As the number of e-scooters hitting the roads increases, Sam Forsdick takes a look at companies leading the transport revolution
Electric scooters, or e-scooters, can now be found on the street corners of most major cities – with a host of companies vying for a share of the micro-mobility market.
The dockless two-wheelers can be hired via an app and travellers generally pay per minute to use the transport, which can hit speeds in excess of 15mph.
While some have described them as a green way of easing traffic congestion, others have branded them a public nuisance and potential safety hazard.
The US city of San Francisco was the first to experience the rent-a-scooter revolution as three companies, Bird, Lime and Spin, dropped 2,000 e-scooters on the city’s streets in March 2018.
Since then the competition for customers’ digital wallets has only increased with a number of new entrants to the market.
Here we look at the major players driving the two-wheeled mobility revolution.
Santa Monica-based Bird was founded in 2017, and was the first app-based scooter rental service to launch.
The company recorded 10 million rides in its first year of operation across 100 cities and is now valued at $2.5bn.
Bird was named alongside Spotify and Airbnb as one of Time Magazine’s 50 Most Genius Companies of 2018.
Bird launched a monthly rental service in April, where customers pay a flat rate for unlimited use of its e-scooters.
Scoot Networks, more commonly known as Scoot, launched in San Francisco in 2012 with an initial fleet of 10 scooters.
The company’s seated electric scooters were later rolled out to Santiago and Barcelona.
After adding kick scooters to its repertoire of vehicles, Scoot was one of only two companies permitted to operate in San Francisco’s Bay Area.
The company was bought by Bird for an undisclosed amount earlier this year and continues to operate as a subsidiary.
Bolt Mobility is backed by the world’s fastest man — Usain Bolt.
The former Olympic sprinter endorsed the launch of the e-scooter rental service in Paris in March, with the company looking to expand into 20 European cities throughout 2020.
Originally founded in Miami in 2018, Bolt Mobility underwent a rebrand and now lists the Olympic champ as a co-founder of the company.
Explaining his decision to become an ambassador for the micro-mobility company, Bolt said: “I have run in cities all over the world, and I can tell you first hand that traffic is getting worse and worse in every city on every continent on earth.
“That’s why I am so proud to be a co-founder and global ambassador of the Bolt Mobility electric scooter — a mode of transportation that will truly change the way people move.”
Silicon Valley company Lime launched its e-scooters in 2017.
Co-founded by Toby Sun and Brad Bao, the transportation start-up’s scooters can be found in the US, Australia, Brazil, Canada, Mexico and Spain, among others.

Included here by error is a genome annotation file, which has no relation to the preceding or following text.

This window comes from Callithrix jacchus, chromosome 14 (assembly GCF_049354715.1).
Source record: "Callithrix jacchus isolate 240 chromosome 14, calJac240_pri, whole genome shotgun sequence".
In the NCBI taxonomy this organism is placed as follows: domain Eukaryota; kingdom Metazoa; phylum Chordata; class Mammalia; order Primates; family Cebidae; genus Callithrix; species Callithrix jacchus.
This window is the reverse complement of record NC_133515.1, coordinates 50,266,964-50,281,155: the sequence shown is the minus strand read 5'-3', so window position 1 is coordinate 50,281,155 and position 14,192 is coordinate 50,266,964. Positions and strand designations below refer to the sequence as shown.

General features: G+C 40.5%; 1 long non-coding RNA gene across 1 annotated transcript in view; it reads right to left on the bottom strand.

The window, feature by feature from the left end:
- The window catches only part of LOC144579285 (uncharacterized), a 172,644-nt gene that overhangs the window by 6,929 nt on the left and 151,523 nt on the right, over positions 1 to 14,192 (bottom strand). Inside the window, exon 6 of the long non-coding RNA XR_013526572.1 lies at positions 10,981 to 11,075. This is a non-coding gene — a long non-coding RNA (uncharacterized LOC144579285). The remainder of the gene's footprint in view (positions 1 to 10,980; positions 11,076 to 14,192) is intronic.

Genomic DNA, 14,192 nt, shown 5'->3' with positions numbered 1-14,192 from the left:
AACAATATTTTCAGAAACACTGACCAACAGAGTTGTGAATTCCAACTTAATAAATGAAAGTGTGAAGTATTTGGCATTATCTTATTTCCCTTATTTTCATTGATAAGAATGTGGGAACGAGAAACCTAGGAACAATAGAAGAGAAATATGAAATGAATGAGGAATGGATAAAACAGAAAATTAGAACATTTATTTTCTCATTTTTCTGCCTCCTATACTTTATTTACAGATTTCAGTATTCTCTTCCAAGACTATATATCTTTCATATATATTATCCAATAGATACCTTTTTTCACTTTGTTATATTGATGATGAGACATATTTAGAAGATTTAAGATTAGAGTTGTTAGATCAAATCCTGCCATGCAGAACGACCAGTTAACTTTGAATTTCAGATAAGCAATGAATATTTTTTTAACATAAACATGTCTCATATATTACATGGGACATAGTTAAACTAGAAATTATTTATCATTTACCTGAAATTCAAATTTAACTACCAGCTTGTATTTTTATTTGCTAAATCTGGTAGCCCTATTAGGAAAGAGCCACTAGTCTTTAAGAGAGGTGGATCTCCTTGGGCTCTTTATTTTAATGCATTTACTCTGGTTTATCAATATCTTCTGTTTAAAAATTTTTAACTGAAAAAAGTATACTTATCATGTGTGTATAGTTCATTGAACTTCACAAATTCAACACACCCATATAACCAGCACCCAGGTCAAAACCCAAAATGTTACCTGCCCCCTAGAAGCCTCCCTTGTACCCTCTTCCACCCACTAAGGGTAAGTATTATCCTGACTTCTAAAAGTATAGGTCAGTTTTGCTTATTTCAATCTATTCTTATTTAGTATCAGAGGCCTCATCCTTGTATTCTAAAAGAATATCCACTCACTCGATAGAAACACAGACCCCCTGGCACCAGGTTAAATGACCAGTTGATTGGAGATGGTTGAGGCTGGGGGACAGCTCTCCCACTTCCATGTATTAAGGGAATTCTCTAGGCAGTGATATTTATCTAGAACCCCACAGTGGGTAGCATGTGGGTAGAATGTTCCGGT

Alongside e-scooters, Lime offers pedal and electric bicycles.
Derrick Ko and Euwyn Poon co-founded Spin in San Francisco in 2016, and have seen the company’s fleet grow to 30,000 vehicles — a mixture of bikes and scooters.
The firm has a foothold in 40 American cities — totting up more than a million rides, according to its website.
Spin was bought by Ford Motors in November 2018, in a deal believed to be worth around $100m.
Skip offers electric long board scooters created by Boosted — a company run by the same team.
It currently operates in the San Francisco Bay Area, Portland and Washington DC. It claims to work closely with the local transport authorities when establishing itself in a new area.
A scooter costs $1 to rent and 25 cents per minute thereafter. Skip also offers to deliver a free helmet to riders.
Ride-sharing platform Uber’s first foray into two-wheeled mobility came with its Jump electric bikes.
These were followed by e-scooters, which launched in Santa Monica in October 2018.
Scooters can be reserved via the Uber app in participating cities, priced at 15 cents per minute in the US.
Uber’s main US competitor Lyft introduced its first e-scooter model in June 2019.
Lyft’s pink-wheeled scooters are available in 21 US cities, including Dallas, Chicago Los Angeles, Miami and Washington.
It is priced similarly to Uber’s Jump, costing $1 to rent and 15 cents per minute thereafter.
German car manufacturer Daimler has entered the micro-mobility market through its cab-booking app MyTaxi.
Around 600 of its dockless e-scooters, which go under the brand name Hive, launched in Lisbon, Portugal in 2018.
Its services have expanded across Europe, with Hive now available in Austria, Poland, France and Greece.
Circ, formerly known as Flash, is one of the latest additions to the e-scooter market.
The micro-mobility start-up was founded by Lukasz Gadowski and managed to rack up one million rides in four and a half months.
The Berlin-based company launched in Zurich, Switzerland at the start of the year and has since expanded to 21 cities.